As was rumoured beforehand, these devices ditched the old, wide-dock connector that Apple has used for years in favour of the new Lightning connector. The tiny new connector takes up much less space in the body of the device, but does mean that all these new gadgets aren't compatible with the old dock's cables and other accessories.
Unsurprisingly, manufacturers are bringing out whole new ranges of toys that play nicely with the new connector, and this is what's available so far.
Naturally, Apple makes plenty of Lightning accessories, including some unique adapters that aren't available from third parties as yet.
For a start, you've got its standard Lightning to USB cable (£15), for charging and syncing your device, and the Lightning to 30-pin Adapter (£25) and Lighting to 30-pin Adapter (0.2m) (£30) for turning your old cable or accessory into one that's ready for the latest devices.
There's also the Lightning to Micro USB Adapter (£15) so you can use any old micro-USB cable to charge your device.
The former offers HDMI output for your device, as well as a second Lightning port, so you can keep charging it while it's connected to a big screen. The latter is the same, except with an analogue VGA output, for connecting to older screens or projectors.
Those who like to transfer photos to their iPhone or iPad aren't forgotten, either. The Lightning to SD Card Camera Reader (£25) lets you connect a full-size SD card to your iOS device, so you can transfer photos.
The Lightning to USB Camera Adapter (£25) does the same thing with USB card readers.
Scosche has introduced three main Lightning-compatible lines, all focused around charging. The strikeDRIVE 12W ($30) can charge the fourth-generation iPad and any other Lightning device from your car.
The strikeDRIVE 5W ($25) is the same, but provides less power, so is only really suitable for the iPhone 5, fifth-generation iPod touch and iPad mini.
The strikeBASE 12W ($35) are pretty much the same, but charge from the mains. They feature folding wall prongs, so they can be packed away easily (though are currently only planned for the US).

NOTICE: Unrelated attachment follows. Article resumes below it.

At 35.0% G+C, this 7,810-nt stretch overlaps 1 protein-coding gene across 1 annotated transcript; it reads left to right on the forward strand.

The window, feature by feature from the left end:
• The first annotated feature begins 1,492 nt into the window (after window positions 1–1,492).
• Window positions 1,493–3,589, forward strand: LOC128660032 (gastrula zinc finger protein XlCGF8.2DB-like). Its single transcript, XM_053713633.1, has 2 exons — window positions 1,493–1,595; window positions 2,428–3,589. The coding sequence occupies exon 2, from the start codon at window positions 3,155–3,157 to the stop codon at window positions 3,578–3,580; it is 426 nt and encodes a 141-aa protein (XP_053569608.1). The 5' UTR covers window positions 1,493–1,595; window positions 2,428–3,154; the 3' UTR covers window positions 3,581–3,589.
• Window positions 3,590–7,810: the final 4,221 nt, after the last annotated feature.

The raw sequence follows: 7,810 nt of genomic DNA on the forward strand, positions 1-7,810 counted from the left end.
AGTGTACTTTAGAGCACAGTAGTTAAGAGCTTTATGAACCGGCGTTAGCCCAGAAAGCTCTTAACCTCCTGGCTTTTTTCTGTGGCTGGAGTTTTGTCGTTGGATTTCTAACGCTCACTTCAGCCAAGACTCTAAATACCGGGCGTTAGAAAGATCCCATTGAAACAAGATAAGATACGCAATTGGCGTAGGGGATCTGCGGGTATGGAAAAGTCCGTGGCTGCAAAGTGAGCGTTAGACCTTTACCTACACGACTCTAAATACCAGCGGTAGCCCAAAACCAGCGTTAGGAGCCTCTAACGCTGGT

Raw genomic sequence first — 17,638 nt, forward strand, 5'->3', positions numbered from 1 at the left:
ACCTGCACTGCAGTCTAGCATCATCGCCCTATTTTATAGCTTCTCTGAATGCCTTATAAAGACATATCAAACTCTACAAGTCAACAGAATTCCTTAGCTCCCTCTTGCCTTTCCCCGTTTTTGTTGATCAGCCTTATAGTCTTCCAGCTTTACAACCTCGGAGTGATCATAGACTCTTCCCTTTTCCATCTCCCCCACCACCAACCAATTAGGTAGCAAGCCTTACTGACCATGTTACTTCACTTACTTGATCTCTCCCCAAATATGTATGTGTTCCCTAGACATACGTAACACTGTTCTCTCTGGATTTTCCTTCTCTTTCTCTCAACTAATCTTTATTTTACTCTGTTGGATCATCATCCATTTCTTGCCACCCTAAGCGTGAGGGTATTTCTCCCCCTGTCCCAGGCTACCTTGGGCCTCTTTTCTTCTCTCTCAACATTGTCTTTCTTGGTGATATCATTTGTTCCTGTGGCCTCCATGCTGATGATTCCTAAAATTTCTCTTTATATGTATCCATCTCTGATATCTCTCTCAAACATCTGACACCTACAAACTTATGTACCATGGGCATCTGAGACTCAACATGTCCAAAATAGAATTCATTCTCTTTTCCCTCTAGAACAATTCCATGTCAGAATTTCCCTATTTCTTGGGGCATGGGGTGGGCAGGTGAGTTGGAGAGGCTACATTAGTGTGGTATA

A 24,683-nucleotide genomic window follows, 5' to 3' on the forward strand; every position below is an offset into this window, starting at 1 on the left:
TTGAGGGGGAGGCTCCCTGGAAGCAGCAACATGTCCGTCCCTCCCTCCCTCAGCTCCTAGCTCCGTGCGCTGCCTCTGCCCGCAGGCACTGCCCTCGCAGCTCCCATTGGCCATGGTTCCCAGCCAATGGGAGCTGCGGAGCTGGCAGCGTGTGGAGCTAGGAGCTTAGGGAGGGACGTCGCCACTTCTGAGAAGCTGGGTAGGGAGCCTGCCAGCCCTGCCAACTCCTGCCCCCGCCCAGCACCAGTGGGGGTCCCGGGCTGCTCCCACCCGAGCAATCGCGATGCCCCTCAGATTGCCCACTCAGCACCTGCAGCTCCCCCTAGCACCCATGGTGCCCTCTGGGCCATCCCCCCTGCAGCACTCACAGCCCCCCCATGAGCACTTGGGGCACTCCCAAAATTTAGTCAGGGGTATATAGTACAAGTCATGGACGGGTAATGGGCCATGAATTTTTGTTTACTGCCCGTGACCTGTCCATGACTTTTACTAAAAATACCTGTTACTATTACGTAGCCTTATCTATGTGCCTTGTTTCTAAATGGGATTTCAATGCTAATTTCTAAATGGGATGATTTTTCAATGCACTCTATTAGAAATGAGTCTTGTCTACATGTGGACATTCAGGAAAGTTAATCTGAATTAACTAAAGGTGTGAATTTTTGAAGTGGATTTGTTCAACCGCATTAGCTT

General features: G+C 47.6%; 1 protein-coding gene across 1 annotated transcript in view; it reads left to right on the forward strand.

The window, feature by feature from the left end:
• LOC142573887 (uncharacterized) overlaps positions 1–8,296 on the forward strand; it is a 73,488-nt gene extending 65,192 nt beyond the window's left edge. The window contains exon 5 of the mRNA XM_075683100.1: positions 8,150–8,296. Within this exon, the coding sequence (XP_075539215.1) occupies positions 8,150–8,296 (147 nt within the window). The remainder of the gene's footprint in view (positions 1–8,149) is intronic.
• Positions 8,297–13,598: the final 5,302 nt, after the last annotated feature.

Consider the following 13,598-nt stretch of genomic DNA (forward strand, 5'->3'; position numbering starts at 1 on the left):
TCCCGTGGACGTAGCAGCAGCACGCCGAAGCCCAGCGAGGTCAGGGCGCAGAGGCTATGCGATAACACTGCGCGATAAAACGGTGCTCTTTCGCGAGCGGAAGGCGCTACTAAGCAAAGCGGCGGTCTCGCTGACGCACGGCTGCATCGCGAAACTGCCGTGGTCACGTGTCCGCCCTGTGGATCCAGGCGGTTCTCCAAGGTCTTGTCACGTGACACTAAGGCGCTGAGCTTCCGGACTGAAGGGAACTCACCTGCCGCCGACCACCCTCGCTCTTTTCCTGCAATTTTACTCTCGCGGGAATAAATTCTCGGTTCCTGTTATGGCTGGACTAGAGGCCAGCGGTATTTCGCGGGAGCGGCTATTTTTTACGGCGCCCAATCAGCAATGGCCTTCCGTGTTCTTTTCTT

The strikeLINE ($30) is a USB Lightning charging and syncing cable that retracts to keep itself compact, but can extend to three feet at its longest.
Belkin offers the Car Charger with Lightning connector (£25) for keeping your device topped up on the road, though it's worth noting that its output is 10W – lower than the 12W it's wise to use for the fourth-generation iPad, but more than enough for the latest iPhone and iPod touch, and the iPad mini.
There's also the Car Charger + Lightning ChargeSync Cable (£30), which is essentially the same, but with a USB-to-Lightning cable that's separate from the charger, rather than integrated.
Belkin also does the Charge + Sync Dock (£30), which is slightly pushing it as a Lightning accessory, since it doesn't actually have a Lightning connector of its own, but we're counting it anyway.
It's a stand designed to accommodate the iPhone 5 or fifth-generation iPod touch, including an audio jack pass-through, since the headphone slot is not on the bottom. You have to slot your own Lightning cable into the hole provided if you want to actually charge and sync, but it's one of the first docks for the iPhone 5.
Griffin has produced a veritable cornucopia of Lightning USB syncing and charging cables. The 2' USB to Lightning Cable (£13) is a straight USB Lightning cable; the 3' USB to Lightning Cable (£15) is the same, but 12 inches longer; the 4' Coiled USB to Lightning Cable (£20) is a springy cable that extends to 48 inches at maximum; and the 10' USB to Lightning Cable is a very, very long sync-and-charge cable (£25).
Griffin also produces the obligatory car charger; in this case the PowerJolt SE Car Charger with Lightning Connector ($24.99), which offers charging at 10W – enough for all devices.
JBL was first to the punch on Lightning speaker docks, and the OnBeat Venue Lightning ($300) is the larger and more feature-packed of the two, offering Bluetooth wireless streaming, as well as letting you dock your iPhone 5, fifth-generation iPod touch, iPad mini or 2012 iPod nano.
The OnBeat Micro (£60) is the more space-friendly option, letting you dock your iPhone 5, new iPod touch or 2012 iPod nano to charge them and play music, but also take it away with you to listen to, thanks to its rechargeable battery.
GEAR4 offers the Lightning HomeCharger (£25) for charging your device from the mains, but its 5W output means it's only suited to the iPhone 5, fifth-generation iPod touch, 2012 iPod nano and iPad mini.
You can get versions for the UK, EU, USA and Australia/New Zealand. There's also the InCar SOLO Charger (£25) which offers exactly the same for your car, down to the 5W limitation.
Gear4's Lightning Dock (£35) is the first charging and syncing dock for iPhone 5 and fifth-generation iPod touch that actually includes a Lightning connector. Unlike Belkin's offering, though, there's no audio-jack pass through.
The Bose SoundDock Series III ($250) is the audio company's first Lightning accessory, letting you charge and play music from any Lightning-equipped iPhone or iPod.
Philips has now announced its range of Lightning docks, though there are no prices or exact shipping dates yet.
The Philips Lifestyle Music System offers FM radio, CD player and retractable Lightning dock in one package.
The Philips Portable Docking Speaker is a slim speaker with a built-in rechargeable battery for playing music from a docked Lightning-equipped iPhone or iPod.
The Philips Room to Room Docking Speaker is a small speaker dock that, despite its name, doesn't seem to be easily portable.
The Philips Bedroom Docking Speaker is a little alarm clock/speaker dock, with a Lightning port for charging your phone and a USB port for charging a secondary device